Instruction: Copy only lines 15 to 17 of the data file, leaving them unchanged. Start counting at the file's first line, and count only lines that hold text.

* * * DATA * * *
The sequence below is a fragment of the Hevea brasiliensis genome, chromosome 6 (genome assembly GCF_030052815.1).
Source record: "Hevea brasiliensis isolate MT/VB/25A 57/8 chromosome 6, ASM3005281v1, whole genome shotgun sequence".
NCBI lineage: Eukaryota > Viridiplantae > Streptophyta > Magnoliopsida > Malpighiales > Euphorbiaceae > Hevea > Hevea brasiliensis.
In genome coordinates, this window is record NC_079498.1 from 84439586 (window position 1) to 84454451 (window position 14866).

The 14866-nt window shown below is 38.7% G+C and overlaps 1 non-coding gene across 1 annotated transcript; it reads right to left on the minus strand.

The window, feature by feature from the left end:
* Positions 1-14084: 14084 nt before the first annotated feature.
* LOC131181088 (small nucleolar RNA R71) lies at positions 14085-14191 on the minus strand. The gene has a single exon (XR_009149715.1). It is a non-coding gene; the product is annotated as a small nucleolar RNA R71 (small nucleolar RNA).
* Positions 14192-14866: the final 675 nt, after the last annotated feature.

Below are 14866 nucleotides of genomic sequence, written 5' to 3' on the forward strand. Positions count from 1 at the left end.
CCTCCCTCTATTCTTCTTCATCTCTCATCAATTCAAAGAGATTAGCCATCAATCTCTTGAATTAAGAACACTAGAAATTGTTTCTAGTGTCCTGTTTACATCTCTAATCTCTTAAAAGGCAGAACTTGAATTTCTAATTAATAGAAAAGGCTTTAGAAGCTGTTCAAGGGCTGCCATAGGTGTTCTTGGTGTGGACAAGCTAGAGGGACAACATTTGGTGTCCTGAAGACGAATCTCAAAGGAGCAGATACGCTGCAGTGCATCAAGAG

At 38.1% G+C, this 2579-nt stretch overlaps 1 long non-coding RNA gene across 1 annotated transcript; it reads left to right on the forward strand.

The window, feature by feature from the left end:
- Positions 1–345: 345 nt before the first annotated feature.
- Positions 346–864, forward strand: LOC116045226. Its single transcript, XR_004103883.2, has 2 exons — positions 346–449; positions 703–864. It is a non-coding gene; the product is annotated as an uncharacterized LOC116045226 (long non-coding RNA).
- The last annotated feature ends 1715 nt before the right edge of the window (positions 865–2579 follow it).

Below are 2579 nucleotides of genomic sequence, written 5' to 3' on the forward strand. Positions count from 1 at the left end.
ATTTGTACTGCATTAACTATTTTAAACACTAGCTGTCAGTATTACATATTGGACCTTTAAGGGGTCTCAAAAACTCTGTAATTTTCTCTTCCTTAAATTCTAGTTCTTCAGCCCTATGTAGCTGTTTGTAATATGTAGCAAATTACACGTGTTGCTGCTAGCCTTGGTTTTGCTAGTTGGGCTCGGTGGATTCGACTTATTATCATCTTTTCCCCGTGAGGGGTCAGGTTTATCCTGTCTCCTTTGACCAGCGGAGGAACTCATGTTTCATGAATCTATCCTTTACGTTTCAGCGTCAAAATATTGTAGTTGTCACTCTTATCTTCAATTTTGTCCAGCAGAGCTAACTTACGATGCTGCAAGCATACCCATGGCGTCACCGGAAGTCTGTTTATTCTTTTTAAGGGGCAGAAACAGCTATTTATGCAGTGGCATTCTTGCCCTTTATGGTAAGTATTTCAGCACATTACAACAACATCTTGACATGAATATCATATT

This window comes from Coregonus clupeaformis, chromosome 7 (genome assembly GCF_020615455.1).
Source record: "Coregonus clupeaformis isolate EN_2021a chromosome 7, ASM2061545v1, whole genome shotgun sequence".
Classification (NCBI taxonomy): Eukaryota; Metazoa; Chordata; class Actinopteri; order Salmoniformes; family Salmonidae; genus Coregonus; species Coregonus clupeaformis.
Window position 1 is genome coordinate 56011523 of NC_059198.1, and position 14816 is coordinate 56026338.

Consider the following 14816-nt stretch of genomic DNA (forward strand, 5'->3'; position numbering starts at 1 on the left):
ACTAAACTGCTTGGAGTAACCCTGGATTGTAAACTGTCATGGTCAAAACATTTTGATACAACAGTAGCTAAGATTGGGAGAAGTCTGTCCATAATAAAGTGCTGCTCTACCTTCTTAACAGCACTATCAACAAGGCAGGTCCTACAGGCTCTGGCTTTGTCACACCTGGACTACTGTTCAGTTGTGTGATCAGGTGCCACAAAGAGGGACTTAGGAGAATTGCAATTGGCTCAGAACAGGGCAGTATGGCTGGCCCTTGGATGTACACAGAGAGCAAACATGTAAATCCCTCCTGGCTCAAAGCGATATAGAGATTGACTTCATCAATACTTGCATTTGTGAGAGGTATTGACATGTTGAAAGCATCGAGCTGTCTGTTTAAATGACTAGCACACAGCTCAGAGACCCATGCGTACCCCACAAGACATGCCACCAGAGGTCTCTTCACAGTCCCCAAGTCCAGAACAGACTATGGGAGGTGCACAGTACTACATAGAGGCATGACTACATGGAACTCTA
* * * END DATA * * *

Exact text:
- Positions 346–864, forward strand: LOC116045226. Its single transcript, XR_004103883.2, has 2 exons — positions 346–449; positions 703–864. It is a non-coding gene; the product is annotated as an uncharacterized LOC116045226 (long non-coding RNA).
- The last annotated feature ends 1715 nt before the right edge of the window (positions 865–2579 follow it).

Below are 2579 nucleotides of genomic sequence, written 5' to 3' on the forward strand. Positions count from 1 at the left end.